By Henry McKenna
FOX Sports AFC East Writer
It’s hard not to come away from the NFL season opener feeling bad for the fans in Miami and New York. Those poor, poor folks.
After two decades of dealing with Tom Brady, the Jets and Dolphins now have Josh Allen to ruin their Sundays (and Mondays and Thursdays). I don’t think Allen is the second coming of Brady. I do think Allen is likely to dominate this division for years to come. Allen certainly supported my argument on Thursday night.
The Buffalo Bills nabbed a 31-10 win over the defending Super Bowl champion Los Angeles Rams Thursday night as Allen made yet another case that he is the best quarterback in the NFL. The 26-year-old is one of the NFL’s most dangerous dual-threat players, and because of his transcendent talent, he is regularly able to overcome his mistakes and the errors of those around him.
Allen was far from perfect against the Rams, and yet he finished with a game-high 20.1 EPA (expected points added). In other words, he was the biggest reason Buffalo won and was the biggest deciding factor in the game. Yes, he threw a pair of interceptions, with the first bouncing off the hands of Isaiah McKenzie — the receiver’s fault — and the second coming after Allen telegraphed his pass to Jamison Crowder — the quarterback’s fault. To add to those errors, the Bills running backs lost two fumbles.
Had Allen not thrown three touchdowns and rushed for another, the second interception would have been an interesting play to study closely. After all, it was a textbook moment where Icarus flew too close to the sun. In years past, Allen’s biggest weakness has been that his flamethrower arm has led him to occasionally try to fit the ball into a place where he shouldn’t — at a time that’s way too late. He did both on his second interception.
But that play didn’t matter. That mistake didn’t matter.
The same qualities that led him to that mistake — the arm strength and aggressive playing style — were what led to his deep passes to Gabe Davis and Stefon Diggs. And the irony of all of this is that Allen was actually more patient and more conservative than he typically is. Allen pushed the ball downfield for just two deep passes (throws with a depth of target at 20 yards or more). He spent the rest of the night mincing up the defense with short, incisive passes. He was 26 of 31 for 297 yards, three touchdowns and two interceptions. His average depth of target, which at one point was as low as 4.6 yards per attempt, skyrocketed by the end of game to 7.3.
My favorite pass? Let’s look at Allen’s 10-yarder to Diggs. I know: 10 yards isn’t much. But there’s something beautiful about its simplicity, in part because it’s an entirely defensible play. So smooth. So simple. Take a look.
On a third-and-7 in the second quarter, Allen threw the ball to Diggs’ back shoulder with the timing that can only develop after an absurd amount of work. You don’t want to know how many times they’ve drilled that pass. On the play, Diggs shook cornerback Jalen Ramsey. The play left Ramsey, arguably the best player at his position in the world, on the ground with (metaphorically) broken ankles. When Diggs turned out of his break, he snatched the ball out of the air.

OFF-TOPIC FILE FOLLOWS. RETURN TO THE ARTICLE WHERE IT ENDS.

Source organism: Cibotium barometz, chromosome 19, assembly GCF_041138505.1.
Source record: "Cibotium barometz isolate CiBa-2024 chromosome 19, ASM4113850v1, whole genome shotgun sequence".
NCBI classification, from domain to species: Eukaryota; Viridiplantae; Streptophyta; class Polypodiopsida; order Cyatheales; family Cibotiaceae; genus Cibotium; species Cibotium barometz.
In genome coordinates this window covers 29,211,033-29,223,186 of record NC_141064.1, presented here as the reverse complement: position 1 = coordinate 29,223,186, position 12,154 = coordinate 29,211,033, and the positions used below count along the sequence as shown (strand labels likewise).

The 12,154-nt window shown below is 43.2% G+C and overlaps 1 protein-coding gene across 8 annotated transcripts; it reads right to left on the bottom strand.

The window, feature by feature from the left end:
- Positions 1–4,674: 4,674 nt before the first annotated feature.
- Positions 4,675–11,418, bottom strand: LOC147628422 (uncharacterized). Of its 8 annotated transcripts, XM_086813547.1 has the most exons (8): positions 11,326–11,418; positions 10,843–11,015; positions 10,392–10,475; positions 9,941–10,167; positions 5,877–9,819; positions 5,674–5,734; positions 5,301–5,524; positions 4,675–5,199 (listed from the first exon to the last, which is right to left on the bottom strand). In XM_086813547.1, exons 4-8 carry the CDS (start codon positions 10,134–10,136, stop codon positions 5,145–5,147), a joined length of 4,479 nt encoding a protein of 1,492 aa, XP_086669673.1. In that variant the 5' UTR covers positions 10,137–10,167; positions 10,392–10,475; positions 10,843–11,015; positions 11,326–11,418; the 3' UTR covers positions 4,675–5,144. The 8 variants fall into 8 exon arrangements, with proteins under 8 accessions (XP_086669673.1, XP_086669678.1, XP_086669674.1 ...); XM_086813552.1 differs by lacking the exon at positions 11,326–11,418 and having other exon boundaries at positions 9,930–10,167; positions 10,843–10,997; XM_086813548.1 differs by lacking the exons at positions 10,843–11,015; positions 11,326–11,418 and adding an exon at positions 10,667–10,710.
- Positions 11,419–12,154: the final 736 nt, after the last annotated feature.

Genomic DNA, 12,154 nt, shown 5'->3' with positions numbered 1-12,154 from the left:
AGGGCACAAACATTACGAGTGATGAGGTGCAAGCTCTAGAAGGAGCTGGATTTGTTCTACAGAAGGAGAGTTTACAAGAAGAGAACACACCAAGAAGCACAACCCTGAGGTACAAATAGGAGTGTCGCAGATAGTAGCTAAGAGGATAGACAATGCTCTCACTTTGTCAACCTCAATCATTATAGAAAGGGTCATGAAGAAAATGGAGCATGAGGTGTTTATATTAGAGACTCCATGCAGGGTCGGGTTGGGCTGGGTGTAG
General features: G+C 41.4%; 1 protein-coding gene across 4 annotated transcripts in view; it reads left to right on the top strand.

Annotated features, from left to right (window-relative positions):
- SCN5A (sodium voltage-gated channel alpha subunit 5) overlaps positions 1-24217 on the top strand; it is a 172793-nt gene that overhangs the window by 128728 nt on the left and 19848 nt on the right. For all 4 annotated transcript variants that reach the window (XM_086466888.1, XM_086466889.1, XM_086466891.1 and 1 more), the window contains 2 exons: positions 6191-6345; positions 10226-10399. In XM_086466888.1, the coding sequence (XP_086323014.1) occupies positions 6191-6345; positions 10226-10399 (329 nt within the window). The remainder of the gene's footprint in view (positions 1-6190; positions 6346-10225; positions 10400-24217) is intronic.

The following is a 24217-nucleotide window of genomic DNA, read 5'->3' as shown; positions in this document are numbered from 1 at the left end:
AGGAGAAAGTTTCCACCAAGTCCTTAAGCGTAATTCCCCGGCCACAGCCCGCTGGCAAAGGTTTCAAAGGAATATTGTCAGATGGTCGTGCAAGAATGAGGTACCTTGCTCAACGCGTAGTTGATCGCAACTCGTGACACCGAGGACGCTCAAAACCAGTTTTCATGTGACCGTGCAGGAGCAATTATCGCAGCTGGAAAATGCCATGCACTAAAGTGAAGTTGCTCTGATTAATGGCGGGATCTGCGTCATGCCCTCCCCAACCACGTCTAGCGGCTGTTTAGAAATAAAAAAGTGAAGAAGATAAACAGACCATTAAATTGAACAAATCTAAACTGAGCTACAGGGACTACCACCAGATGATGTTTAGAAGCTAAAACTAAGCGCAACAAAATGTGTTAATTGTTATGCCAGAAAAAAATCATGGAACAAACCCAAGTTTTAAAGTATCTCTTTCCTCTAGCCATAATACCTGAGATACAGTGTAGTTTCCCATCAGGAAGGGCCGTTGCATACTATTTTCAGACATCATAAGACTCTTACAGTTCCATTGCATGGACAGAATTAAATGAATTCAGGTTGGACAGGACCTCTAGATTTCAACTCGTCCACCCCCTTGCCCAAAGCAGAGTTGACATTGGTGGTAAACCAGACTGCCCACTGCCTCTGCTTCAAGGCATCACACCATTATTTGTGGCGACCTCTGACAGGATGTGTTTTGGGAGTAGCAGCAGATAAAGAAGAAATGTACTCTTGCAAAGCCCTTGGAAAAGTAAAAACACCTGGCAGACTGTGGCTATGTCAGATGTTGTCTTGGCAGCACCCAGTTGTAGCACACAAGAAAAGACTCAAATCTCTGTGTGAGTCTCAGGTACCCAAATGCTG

Diggs celebrated the catch on the sideline like it was a touchdown. It was prettier than most touchdowns. It was probably prettier than his touchdown later in the night. But because it was Allen’s longest throw of the night, let’s take a look at that, too.
Again, Ramsey seemed to be in coverage on Diggs. But tricked by Allen’s eyes and mobility, Ramsey faded away from Diggs in zone coverage — and the quarterback made him pay. Diggs flew downfield and all Allen had to do was get him the ball. But because Allen was on the move, he underthrew the pass to Diggs, who tripped on the way into the end zone. It wasn’t beautiful. And yet somehow, it was actually remarkable. Per ESPN’s Seth Walder, Allen was running 13.6 miles per hour at the time of throw, which is the fastest a quarterback has been running on a completion of at least 50 air yards (in the Next Gen Stats era since 2016).
Even when Allen’s plays have an ugly result, he’s often somehow doing something remarkable.
It’s also worth noting that while Allen absolutely recovered from his early mistakes with an impressive second half, he also had a tremendous amount of help from his defense — and the team’s defensive line, in particular. Outside linebacker Von Miller put up two sacks and was a nightmare for Rams tackle Joseph Notebook. Defensive end Gregory Rousseau logged a sack and a tipped pass that ended up intercepted. Defensive tackle Jordan Phillips had 1.5 sacks. Even with Ed Oliver sidelined with an apparent injury, the Bills defensive line was dominant — so much so that the rookie cornerbacks, Christian Benford and Kaiir Elam, barely got exposed.
Everyone knows that NFL teams only go so far as their quarterback can get them. Allen went on ESPN after the game and reiterated something he’s been saying all offseason: “Our goal is to win the Super Bowl.” The Bills quarterback looks equipped to help Buffalo achieve that goal.
Henry McKenna covers the AFC East for FOX Sports. He previously spent seven years covering the Patriots for USA TODAY Sports Media Group and Boston Globe Media. Follow him on Twitter at @McKennAnalysis.
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